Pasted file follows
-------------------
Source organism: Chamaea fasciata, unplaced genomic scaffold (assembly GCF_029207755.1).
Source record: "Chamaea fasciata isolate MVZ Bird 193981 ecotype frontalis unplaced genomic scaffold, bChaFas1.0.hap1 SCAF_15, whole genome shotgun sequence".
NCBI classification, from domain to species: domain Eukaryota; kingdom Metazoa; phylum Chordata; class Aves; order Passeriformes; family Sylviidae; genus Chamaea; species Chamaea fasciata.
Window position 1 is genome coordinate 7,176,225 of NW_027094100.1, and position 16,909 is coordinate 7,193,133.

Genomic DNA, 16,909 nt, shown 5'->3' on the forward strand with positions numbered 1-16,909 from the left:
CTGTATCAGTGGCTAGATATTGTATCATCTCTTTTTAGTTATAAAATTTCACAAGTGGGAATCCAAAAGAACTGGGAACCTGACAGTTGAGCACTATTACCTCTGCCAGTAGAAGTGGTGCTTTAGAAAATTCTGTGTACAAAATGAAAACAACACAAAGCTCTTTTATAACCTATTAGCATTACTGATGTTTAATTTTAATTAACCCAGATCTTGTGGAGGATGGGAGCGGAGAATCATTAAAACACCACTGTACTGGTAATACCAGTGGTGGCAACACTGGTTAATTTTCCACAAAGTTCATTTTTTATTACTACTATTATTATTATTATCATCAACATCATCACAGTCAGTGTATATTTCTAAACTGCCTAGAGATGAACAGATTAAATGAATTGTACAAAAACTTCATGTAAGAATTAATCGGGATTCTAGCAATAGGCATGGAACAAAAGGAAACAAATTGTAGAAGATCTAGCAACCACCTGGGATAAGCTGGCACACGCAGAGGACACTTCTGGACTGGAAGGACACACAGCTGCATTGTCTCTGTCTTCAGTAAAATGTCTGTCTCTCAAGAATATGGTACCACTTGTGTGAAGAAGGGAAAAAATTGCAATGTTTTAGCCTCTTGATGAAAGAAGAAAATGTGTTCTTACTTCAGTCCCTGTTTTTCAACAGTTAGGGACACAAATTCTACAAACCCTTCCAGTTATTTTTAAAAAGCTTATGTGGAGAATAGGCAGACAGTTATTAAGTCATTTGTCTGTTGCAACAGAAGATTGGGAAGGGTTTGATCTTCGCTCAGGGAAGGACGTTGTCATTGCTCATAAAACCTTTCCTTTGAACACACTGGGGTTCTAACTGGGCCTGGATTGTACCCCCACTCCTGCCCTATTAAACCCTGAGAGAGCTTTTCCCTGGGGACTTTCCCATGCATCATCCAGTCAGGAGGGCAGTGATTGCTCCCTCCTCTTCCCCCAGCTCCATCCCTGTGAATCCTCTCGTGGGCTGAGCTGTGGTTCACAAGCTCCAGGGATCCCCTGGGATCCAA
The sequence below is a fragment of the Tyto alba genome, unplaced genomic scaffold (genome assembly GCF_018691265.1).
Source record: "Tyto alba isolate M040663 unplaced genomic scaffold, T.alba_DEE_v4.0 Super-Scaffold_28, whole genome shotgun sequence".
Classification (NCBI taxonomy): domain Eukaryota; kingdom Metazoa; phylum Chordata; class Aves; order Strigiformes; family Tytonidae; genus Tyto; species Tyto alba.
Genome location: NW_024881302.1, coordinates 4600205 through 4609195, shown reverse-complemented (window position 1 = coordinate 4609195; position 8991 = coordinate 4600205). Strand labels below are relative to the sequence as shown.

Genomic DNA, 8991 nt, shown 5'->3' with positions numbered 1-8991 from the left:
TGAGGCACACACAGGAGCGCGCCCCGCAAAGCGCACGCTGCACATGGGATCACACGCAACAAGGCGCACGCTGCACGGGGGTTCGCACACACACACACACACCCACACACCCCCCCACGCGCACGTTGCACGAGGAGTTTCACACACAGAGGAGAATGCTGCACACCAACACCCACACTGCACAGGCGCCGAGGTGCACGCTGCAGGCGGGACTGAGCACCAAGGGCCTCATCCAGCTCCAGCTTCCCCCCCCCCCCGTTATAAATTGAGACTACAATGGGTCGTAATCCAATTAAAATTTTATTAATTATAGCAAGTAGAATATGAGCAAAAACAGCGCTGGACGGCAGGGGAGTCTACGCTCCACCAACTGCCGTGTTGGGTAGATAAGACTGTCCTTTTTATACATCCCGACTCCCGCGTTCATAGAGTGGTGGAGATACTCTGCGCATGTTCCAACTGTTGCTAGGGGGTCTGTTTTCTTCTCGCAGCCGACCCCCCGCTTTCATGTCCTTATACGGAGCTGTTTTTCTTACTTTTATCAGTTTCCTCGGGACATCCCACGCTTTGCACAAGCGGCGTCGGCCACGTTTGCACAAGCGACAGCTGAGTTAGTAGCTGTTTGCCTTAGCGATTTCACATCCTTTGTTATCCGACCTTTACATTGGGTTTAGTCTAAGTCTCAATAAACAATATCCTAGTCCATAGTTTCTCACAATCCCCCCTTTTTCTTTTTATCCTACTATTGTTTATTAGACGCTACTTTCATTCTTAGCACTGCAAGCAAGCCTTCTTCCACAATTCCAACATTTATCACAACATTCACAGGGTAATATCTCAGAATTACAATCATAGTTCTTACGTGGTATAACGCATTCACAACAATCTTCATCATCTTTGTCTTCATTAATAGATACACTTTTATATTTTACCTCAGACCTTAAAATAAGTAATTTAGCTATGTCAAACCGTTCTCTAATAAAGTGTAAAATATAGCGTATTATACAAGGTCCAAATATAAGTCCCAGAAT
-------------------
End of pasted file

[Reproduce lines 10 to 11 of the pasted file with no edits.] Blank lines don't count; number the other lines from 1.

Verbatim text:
Genome location: NW_024881302.1, coordinates 4600205 through 4609195, shown reverse-complemented (window position 1 = coordinate 4609195; position 8991 = coordinate 4600205). Strand labels below are relative to the sequence as shown.

Genomic DNA, 8991 nt, shown 5'->3' with positions numbered 1-8991 from the left: